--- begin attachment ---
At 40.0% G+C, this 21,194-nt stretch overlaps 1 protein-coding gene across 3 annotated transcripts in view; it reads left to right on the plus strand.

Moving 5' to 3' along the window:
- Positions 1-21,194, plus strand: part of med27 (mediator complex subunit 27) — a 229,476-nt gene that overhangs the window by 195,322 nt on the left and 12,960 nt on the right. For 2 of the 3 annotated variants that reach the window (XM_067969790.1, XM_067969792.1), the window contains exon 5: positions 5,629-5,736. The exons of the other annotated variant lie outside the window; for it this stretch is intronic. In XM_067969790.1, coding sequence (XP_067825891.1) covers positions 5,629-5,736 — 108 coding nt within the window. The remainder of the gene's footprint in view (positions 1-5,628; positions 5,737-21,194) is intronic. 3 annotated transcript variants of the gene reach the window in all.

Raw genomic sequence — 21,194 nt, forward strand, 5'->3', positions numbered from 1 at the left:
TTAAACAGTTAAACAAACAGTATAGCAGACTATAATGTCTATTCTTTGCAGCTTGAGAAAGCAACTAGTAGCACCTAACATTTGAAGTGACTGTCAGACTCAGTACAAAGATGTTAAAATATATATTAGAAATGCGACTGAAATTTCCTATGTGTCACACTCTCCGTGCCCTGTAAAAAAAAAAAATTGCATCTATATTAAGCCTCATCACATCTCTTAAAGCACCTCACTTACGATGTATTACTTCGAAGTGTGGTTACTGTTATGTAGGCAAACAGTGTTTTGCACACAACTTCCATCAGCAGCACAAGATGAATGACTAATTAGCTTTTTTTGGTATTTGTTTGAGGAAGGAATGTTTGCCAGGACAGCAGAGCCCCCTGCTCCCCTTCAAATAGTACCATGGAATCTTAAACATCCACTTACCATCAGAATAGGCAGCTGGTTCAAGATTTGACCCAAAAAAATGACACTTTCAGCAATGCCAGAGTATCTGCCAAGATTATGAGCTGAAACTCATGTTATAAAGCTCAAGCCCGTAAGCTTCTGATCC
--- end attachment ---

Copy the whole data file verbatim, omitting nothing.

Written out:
At 40.0% G+C, this 21,194-nt stretch overlaps 1 protein-coding gene across 3 annotated transcripts in view; it reads left to right on the plus strand.

Moving 5' to 3' along the window:
- Positions 1-21,194, plus strand: part of med27 (mediator complex subunit 27) — a 229,476-nt gene that overhangs the window by 195,322 nt on the left and 12,960 nt on the right. For 2 of the 3 annotated variants that reach the window (XM_067969790.1, XM_067969792.1), the window contains exon 5: positions 5,629-5,736. The exons of the other annotated variant lie outside the window; for it this stretch is intronic. In XM_067969790.1, coding sequence (XP_067825891.1) covers positions 5,629-5,736 — 108 coding nt within the window. The remainder of the gene's footprint in view (positions 1-5,628; positions 5,737-21,194) is intronic. 3 annotated transcript variants of the gene reach the window in all.

Raw genomic sequence — 21,194 nt, forward strand, 5'->3', positions numbered from 1 at the left:
TTAAACAGTTAAACAAACAGTATAGCAGACTATAATGTCTATTCTTTGCAGCTTGAGAAAGCAACTAGTAGCACCTAACATTTGAAGTGACTGTCAGACTCAGTACAAAGATGTTAAAATATATATTAGAAATGCGACTGAAATTTCCTATGTGTCACACTCTCCGTGCCCTGTAAAAAAAAAAAATTGCATCTATATTAAGCCTCATCACATCTCTTAAAGCACCTCACTTACGATGTATTACTTCGAAGTGTGGTTACTGTTATGTAGGCAAACAGTGTTTTGCACACAACTTCCATCAGCAGCACAAGATGAATGACTAATTAGCTTTTTTTGGTATTTGTTTGAGGAAGGAATGTTTGCCAGGACAGCAGAGCCCCCTGCTCCCCTTCAAATAGTACCATGGAATCTTAAACATCCACTTACCATCAGAATAGGCAGCTGGTTCAAGATTTGACCCAAAAAAATGACACTTTCAGCAATGCCAGAGTATCTGCCAAGATTATGAGCTGAAACTCATGTTATAAAGCTCAAGCCCGTAAGCTTCTGATCC